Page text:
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Archive for the ‘decision making’ Category

internet-unfollowA trend in higher education is the move towards decentralized budgeting.   Terms like ‘Responsbility Based Budgeting’, ‘Activity Based Budgeting’, ‘Responsibility Centered Budgeting’ and ‘Value Centered Budgeting’ are used to describe this concept.   Support for responsbility based budgeting at universities has been mixed.  Organizations like the NEA have expressed their concerns with it (Beware Higher Ed’s Newest Budget Twist by Leroy W. Dubeck) and organizations like the National Association of College and University Business Officer’s have generally been supportive of it (The Case for Decentralized Financial Management, by Scott Scarborough).

If your university is engaged in discussions about responsbility based budgeting, it is important to understand how it works.  I have found the following document to be the absolute best source of information:   Responsibility Center Management: Lessons from 25 Years of Decentralized Management by Jon C. Strauss and John R. Curry.   This is a relatively old document (2002), yet it is the most comprehensive and readable report on the principles, guidelines and details on how to make decentralized budgeting work.

Please consider the following quote from the preface of the report”

Decentralization is a natural act in universities. Decentralization of authority, that is.  Decentralization of responsibility is not a natural act.That requires intention and design.  Many academic leaders will say that most authority lies with the faculty in departments and schools, and most responsibility lies with central administrators. In many universities today, this state still obtains yet is more often lamented than addressed and managed.  Increasing numbers of institutions,however, are making explicit efforts to address such imbalances, to design organizational structures and incentives to make responsibility commensurate with authority, wherever that authority lies. The problem we address is the decoupling of academic authority from financial responsibility.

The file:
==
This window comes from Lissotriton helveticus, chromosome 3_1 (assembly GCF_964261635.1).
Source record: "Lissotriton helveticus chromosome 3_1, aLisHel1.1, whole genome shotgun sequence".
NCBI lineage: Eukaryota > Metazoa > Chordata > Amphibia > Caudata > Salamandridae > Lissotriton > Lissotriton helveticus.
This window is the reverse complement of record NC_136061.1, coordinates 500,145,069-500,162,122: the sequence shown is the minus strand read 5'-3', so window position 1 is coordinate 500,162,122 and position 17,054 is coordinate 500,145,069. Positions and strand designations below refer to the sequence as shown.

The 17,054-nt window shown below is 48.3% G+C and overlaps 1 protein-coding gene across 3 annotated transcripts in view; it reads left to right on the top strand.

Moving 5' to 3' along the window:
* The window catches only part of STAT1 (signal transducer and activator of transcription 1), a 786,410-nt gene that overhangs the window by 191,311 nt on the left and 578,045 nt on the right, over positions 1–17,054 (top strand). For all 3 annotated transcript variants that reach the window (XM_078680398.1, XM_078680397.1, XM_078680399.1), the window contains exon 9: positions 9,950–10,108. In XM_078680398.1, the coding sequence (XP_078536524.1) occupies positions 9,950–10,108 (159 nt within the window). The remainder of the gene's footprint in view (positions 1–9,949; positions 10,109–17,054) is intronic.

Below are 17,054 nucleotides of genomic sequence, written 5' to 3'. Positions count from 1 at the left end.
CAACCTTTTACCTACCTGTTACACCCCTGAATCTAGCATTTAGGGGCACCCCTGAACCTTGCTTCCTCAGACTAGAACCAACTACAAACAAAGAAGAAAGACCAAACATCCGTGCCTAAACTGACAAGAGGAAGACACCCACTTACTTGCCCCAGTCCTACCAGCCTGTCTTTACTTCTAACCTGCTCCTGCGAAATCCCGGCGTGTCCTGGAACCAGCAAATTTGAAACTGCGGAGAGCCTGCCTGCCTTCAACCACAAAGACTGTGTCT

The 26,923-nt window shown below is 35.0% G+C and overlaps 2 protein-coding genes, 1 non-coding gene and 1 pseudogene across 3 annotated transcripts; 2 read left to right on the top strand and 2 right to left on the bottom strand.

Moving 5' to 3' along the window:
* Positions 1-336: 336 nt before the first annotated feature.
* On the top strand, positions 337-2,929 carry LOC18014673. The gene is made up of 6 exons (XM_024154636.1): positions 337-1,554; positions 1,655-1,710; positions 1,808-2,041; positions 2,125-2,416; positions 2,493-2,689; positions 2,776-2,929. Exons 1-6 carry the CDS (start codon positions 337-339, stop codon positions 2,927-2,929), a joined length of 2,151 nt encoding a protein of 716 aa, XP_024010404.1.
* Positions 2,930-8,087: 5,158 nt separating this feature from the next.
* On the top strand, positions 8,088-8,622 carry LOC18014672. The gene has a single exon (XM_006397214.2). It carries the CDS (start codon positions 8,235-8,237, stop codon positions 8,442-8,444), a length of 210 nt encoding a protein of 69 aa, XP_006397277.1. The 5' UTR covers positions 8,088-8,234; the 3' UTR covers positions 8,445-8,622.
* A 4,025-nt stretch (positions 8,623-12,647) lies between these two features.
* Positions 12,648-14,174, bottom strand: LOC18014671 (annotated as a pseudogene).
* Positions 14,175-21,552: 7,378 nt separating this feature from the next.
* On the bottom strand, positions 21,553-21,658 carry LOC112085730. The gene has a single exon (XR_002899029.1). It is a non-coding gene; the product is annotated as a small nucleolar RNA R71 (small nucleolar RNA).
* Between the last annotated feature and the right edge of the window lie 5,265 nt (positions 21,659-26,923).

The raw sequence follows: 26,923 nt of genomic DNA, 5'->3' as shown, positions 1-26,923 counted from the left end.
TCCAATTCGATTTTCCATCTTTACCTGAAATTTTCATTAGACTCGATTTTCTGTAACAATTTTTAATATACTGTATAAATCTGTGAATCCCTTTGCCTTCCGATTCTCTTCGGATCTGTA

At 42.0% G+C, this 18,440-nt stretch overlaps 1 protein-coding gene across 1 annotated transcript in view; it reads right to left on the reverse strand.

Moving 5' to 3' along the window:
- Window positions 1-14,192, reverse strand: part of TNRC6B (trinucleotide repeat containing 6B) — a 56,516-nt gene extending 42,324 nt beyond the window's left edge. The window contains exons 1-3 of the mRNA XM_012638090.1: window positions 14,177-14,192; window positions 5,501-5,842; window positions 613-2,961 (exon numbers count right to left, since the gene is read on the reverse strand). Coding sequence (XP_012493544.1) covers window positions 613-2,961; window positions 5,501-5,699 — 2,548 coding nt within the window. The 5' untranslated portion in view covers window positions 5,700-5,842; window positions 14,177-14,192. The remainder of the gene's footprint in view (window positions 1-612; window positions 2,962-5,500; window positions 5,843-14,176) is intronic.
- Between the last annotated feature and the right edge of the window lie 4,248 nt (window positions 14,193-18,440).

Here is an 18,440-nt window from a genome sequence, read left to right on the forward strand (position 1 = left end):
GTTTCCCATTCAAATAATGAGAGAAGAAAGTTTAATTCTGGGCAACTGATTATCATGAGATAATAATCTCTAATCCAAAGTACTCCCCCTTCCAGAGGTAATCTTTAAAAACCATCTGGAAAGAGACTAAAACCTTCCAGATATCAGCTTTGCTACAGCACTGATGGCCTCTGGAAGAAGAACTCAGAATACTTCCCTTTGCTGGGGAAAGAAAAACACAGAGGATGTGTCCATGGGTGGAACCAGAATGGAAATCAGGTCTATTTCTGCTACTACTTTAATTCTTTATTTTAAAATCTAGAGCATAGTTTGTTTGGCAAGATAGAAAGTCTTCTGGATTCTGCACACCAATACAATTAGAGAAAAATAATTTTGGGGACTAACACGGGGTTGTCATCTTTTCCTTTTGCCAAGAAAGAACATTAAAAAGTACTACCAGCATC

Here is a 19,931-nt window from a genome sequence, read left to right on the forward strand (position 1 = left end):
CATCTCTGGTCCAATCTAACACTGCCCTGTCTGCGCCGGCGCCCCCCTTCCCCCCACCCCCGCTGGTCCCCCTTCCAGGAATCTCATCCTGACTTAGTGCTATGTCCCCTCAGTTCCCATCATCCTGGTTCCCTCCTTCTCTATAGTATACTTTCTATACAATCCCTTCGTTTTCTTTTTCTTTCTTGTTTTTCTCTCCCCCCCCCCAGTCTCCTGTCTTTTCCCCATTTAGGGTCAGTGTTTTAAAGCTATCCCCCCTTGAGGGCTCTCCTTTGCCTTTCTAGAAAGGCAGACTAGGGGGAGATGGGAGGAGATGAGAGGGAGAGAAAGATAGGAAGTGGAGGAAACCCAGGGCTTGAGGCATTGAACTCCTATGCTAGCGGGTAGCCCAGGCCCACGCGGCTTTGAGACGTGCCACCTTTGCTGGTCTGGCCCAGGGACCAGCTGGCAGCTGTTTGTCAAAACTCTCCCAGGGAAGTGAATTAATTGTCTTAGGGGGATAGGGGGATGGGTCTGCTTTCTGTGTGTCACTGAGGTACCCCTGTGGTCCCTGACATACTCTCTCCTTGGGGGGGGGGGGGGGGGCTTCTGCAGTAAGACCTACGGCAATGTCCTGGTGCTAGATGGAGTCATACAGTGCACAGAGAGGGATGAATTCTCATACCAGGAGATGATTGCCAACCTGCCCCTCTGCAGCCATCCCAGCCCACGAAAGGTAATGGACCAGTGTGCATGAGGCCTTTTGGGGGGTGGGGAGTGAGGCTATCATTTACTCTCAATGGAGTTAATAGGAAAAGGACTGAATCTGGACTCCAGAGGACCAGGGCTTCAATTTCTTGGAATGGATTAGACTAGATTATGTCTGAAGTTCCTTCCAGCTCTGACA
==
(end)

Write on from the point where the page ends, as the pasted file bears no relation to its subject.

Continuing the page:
I highly recommend that you read this document as you consider new budeting models at your university.

from the pen of Dr. Percy Trappe

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squareWhat words of wisdom could Jack Dorsey, co-founder of Twitter and the founder and CEO of Square,  possibly have for the academic dean?   In a National Public Radio interview with Kai Ryssdal on May 21, 2015, Dorsey discussed his management style.    In particular, he discussed a management style similar to my own.   One where people and their ideas are highly-valued, one where decision-making is pushed closer to the stakeholder, and one where organizational leadership is key.   Following is a quote from the interview with Jack Dorsey:

I say that if I have to make a decision, we have an organizational failure. (That’s) because I don’t have the same context as someone who is working day to day with the data, with the understanding of the customer. I definitely see the organization and the people in it as the ones to make the decisions, because they have the greatest context for what needs to be done.

How many academic leaders can honestly agree with a management philosophy where “my job is to make sure that decisions get made” and where “there is an organizational failure if I am making the decisions”?  I would like to re-frame Jack Dorsey’s quote to make it applicable in a university setting:

I say that if a provost, dean or department head has to make a decision affecting academic program curriculum, the university has an organizational failure. This is because the provost, dean or department head does not have the same context as someone who is working day to day with an understanding of the students and the expected learning outcomes of the academic program.  The provost, dean or department head should definitely see the university and the faculty in it as the ones to make the curricular decisions, because they have the greatest context for what needs to be done.  (quote: Dr. Percy Trappe)

What do you think?   Does this ring true?  Is this your experience?   I would suggest that department heads, deans and provosts have much to learn from Jack Dorsey.

from the pen of Dr. Percy Trappe   

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